Welcome! In the upcoming series of articles (this is Part 1), I’ll be discussing some things to consider if you want to use Kubernetes to host an application that is subject to PCI DSS. I have been interested in containers for quite a while now and have recently had a lot of PCI DSS clients asking about Kubernetes. The concepts and controls in PCI DSS don't always translate well to a containerized environment which gave me the idea to write this series. The series will be split up into PCI DSS domains and I'll do my best to provide some discussion topics as well as demonstrations for each. Nothing in this series is a guarantee that you'll be compliant with PCI DSS; there are too many variables to consider. My hope is that this provides a good starting point for planning a migration onto Kubernetes.
This series assumes that you have a solid understanding of Kubernetes operation and know how to get a cluster up and running and deploy applications on it. This is not intended to be an introduction to getting Kubernetes up and running, there are plenty of resources online for that. This series will cover more specific Day 2 operations topics.
As a last note, most of the topics will apply to any Kubernetes cluster whether it’s a self-hosted or a managed Kubernetes service like Amazon Elastic Container Service for Kubernetes (EKS), Azure Kubernetes Service (AKS), or Google Kubernetes Engine (GKE). Even in the case of a managed service, Amazon or Google will maintain compliance up to the node level, which are the virtual servers that host the Kubernetes components, but anything that is configurable within Kubernetes itself will NOT be covered under their PCI Attestation of Compliance (AOC) and is your responsibility to maintain.
I'll mostly try keep this series in the order of the PCI DSS, so first up is network architecture and firewalls which corresponds with PCI DSS requirement 1. As it applies to Kubernetes, here are the high-level controls that need to be met:
1. Maintain a current network diagram.
2. Segment publicly accessible and internal components (DMZ).
3. Restrict inbound and outbound traffic.
I’ll cover each one of these in more detail below.
A Note on Node Firewalls
I’ll mostly focus on Kubernetes-level networking but if you are hosting your own cluster you need to think about network firewalling for your nodes. Kubernetes requires only a few well-defined ports in order to function:
TCP 6443 is the default port used by kubectl to run commands on the cluster. You should consider locking that port to specific jump server(s) to help reduce your scope.
Maintain a current network diagram
You are always going to need to maintain a Kubernetes component diagram. So far, the best solution I’ve found is the Kubernetes Deployment Language (KDL) which is described here: : https://blog.openshift.com/kdl-notation-kubernetes-app-deploy/. Because of the nature of how Kubernetes schedules and deploys pods, it will be next to impossible to keep an up-to-date diagram showing pod IP addresses and which worker nodes they reside on. Since the whole point of Kubernetes is to abstract that all away, it makes more since to keep high-level data-flow and conceptual diagrams instead. The high-level diagrams need to show the Kubernetes API objects (pods, services, ingresses, configmaps, secrets, persistent volumes, etc.) that make up your application and the traffic flows allowed between those components. While for some PCI DSS assessors, this will be enough to check the compliance box, you really should have some tool to monitor (and optionally visualize) connections between pods, services, ingresses, etc. in real-time. As far as I know this is not something built into Kubernetes, so you’ll need additional tooling. There are a lot of free and commercial tools that can accomplish this for you. I’ll discuss a few below.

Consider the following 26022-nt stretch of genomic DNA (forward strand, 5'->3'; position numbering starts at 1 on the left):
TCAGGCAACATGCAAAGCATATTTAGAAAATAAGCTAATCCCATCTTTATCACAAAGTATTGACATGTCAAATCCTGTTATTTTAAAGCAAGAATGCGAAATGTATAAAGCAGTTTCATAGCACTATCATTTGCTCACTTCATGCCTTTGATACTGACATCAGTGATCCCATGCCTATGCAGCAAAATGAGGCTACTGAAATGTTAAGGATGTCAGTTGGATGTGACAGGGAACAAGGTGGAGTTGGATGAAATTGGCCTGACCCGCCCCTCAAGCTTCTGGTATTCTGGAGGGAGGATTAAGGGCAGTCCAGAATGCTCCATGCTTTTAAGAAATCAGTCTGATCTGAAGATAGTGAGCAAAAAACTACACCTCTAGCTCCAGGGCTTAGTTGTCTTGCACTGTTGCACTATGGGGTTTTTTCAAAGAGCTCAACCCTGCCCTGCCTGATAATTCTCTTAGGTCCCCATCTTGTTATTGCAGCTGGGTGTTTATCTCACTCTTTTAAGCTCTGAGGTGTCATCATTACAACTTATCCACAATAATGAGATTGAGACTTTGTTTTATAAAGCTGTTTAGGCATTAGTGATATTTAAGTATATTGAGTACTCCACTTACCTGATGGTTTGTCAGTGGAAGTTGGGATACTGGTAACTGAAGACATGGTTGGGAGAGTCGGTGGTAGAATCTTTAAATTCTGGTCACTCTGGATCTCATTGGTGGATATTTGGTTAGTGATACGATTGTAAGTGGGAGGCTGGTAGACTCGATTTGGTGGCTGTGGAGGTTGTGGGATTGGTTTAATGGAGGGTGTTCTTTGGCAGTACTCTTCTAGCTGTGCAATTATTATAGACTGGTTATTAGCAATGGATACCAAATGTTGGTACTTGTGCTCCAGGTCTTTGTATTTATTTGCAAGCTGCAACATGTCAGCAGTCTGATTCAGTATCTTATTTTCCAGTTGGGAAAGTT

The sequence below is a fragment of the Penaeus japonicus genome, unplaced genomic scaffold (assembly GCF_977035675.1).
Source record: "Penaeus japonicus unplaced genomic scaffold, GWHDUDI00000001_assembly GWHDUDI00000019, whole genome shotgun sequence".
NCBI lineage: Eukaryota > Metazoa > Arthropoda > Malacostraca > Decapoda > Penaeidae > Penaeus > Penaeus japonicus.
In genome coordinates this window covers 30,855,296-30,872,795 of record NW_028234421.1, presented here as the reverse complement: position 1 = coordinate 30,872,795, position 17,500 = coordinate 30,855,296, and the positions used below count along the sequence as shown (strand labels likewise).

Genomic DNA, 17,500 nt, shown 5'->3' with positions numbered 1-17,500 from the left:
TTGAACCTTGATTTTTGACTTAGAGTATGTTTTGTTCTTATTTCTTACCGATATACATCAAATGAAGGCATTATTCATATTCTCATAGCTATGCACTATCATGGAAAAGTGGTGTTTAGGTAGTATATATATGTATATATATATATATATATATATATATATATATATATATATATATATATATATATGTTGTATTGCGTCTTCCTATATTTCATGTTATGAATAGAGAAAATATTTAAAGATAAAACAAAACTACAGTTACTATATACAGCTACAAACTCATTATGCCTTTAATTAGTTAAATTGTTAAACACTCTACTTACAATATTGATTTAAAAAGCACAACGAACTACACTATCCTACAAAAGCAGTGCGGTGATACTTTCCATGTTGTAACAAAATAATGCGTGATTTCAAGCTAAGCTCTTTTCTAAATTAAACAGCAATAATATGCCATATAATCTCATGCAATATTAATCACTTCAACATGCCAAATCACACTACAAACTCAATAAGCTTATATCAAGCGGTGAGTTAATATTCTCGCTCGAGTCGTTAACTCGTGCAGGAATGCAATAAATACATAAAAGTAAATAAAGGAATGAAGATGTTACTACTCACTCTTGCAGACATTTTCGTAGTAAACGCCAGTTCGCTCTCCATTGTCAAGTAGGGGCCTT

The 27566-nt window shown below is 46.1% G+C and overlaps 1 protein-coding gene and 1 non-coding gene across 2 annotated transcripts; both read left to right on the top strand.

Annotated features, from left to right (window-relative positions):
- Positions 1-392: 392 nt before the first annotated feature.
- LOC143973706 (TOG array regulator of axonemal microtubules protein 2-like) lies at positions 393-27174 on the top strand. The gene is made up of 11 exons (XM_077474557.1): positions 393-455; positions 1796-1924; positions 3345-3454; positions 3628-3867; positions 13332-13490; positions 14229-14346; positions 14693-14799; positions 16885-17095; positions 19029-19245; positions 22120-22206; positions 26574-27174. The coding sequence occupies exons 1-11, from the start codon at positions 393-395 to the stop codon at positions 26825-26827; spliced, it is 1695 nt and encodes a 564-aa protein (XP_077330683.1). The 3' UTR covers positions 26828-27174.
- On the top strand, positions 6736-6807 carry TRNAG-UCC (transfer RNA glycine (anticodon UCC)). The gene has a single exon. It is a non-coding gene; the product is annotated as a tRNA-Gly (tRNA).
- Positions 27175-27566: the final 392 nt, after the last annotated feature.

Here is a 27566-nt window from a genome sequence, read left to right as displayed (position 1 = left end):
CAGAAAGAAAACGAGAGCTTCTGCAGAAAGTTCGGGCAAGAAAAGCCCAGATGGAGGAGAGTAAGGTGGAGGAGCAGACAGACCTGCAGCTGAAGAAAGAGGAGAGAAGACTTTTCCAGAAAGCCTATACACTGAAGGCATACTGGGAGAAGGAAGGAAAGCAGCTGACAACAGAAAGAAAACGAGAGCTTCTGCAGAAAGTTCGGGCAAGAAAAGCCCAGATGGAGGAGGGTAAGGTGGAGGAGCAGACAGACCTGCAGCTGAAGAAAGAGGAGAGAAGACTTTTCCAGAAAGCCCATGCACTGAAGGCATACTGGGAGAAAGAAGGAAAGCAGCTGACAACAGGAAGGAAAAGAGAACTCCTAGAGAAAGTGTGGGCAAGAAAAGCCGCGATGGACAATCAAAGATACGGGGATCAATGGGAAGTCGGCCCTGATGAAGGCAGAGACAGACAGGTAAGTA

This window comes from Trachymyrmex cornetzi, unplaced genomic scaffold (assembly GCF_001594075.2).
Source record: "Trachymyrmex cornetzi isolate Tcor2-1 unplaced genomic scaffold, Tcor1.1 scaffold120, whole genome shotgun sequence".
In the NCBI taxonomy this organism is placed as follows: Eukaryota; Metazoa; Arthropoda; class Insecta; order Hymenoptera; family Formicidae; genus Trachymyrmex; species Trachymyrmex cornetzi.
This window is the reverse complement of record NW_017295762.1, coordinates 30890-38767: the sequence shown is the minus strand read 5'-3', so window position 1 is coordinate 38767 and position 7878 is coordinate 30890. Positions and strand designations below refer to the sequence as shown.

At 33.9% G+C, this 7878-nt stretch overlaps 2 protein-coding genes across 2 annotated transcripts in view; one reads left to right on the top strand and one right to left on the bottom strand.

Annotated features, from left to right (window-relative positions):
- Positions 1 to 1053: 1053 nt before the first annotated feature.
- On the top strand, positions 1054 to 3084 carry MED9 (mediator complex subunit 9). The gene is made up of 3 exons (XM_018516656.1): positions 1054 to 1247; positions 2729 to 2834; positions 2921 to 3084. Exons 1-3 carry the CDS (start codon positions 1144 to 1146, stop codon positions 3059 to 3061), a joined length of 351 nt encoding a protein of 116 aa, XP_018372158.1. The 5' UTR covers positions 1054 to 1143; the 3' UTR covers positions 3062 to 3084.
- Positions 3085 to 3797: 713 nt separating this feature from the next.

If you are using Weave as your container network interface (CNI) then you can deploy WeaveScope which runs as a daemon-set on each of your nodes and provides a web application to view your component status. a real-time visualization of your cluster components.
FYI: I use this repository which generates kubectl aliases to make typing out commands easier: https://github.com/ahmetb/kubectl-aliases
Here is an example of a WeaveScope visualization:
I can also drill into pods and view resource usage and network connection information. In this example I can see that my frontend pod is talking over port 6379 to a Redis master. This can be useful for drafting network policies which I’ll discuss shortly.
Istio provides a service-mesh for microservice communication. Istio can augment layer 3-4 Network Policy rules with layer 7 firewalling. It can also provide network metrics, intra-pod encryption, authentication, and authorization. I like this tool because it gives you more options in choosing a CNI and it can run as a sidecar. That means if you enable sidecar injection in a namespace, then any pod you create will get an Istio proxy pod created automatically that manages all inbound and outbound network traffic. This is great for developers and operations personnel because it requires only minimal changes to your pod manifests and no changes at all to your application code. Istio does not come with any visualization tools out of the box but there are third party tools like Vistio (https://github.com/nmnellis/vistio) which can provide it.
Segment publicly accessible and internal components (DMZ)
The PCI DSS network architecture controls require that you place publicly accessible services on a DMZ network segment and other sensitive components on internal private subnets.